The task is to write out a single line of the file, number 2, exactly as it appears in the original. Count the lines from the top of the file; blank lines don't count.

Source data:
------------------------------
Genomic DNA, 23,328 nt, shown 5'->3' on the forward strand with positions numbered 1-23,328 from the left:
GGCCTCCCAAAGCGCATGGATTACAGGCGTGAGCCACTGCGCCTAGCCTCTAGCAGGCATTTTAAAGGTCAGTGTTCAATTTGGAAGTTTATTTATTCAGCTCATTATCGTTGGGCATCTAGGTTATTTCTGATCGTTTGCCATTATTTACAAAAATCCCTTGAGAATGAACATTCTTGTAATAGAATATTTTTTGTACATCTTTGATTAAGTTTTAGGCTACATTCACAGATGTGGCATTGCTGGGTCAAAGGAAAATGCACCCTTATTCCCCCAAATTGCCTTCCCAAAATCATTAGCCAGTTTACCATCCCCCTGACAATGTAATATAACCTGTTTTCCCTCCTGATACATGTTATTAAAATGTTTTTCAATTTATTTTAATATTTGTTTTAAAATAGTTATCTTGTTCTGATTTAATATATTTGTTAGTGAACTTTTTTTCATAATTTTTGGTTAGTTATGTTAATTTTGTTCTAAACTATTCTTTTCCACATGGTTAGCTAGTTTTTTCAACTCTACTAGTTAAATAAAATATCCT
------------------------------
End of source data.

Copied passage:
GGCCTCCCAAAGCGCATGGATTACAGGCGTGAGCCACTGCGCCTAGCCTCTAGCAGGCATTTTAAAGGTCAGTGTTCAATTTGGAAGTTTATTTATTCAGCTCATTATCGTTGGGCATCTAGGTTATTTCTGATCGTTTGCCATTATTTACAAAAATCCCTTGAGAATGAACATTCTTGTAATAGAATATTTTTTGTACATCTTTGATTAAGTTTTAGGCTACATTCACAGATGTGGCATTGCTGGGTCAAAGGAAAATGCACCCTTATTCCCCCAAATTGCCTTCCCAAAATCATTAGCCAGTTTACCATCCCCCTGACAATGTAATATAACCTGTTTTCCCTCCTGATACATGTTATTAAAATGTTTTTCAATTTATTTTAATATTTGTTTTAAAATAGTTATCTTGTTCTGATTTAATATATTTGTTAGTGAACTTTTTTTCATAATTTTTGGTTAGTTATGTTAATTTTGTTCTAAACTATTCTTTTCCACATGGTTAGCTAGTTTTTTCAACTCTACTAGTTAAATAAAATATCCT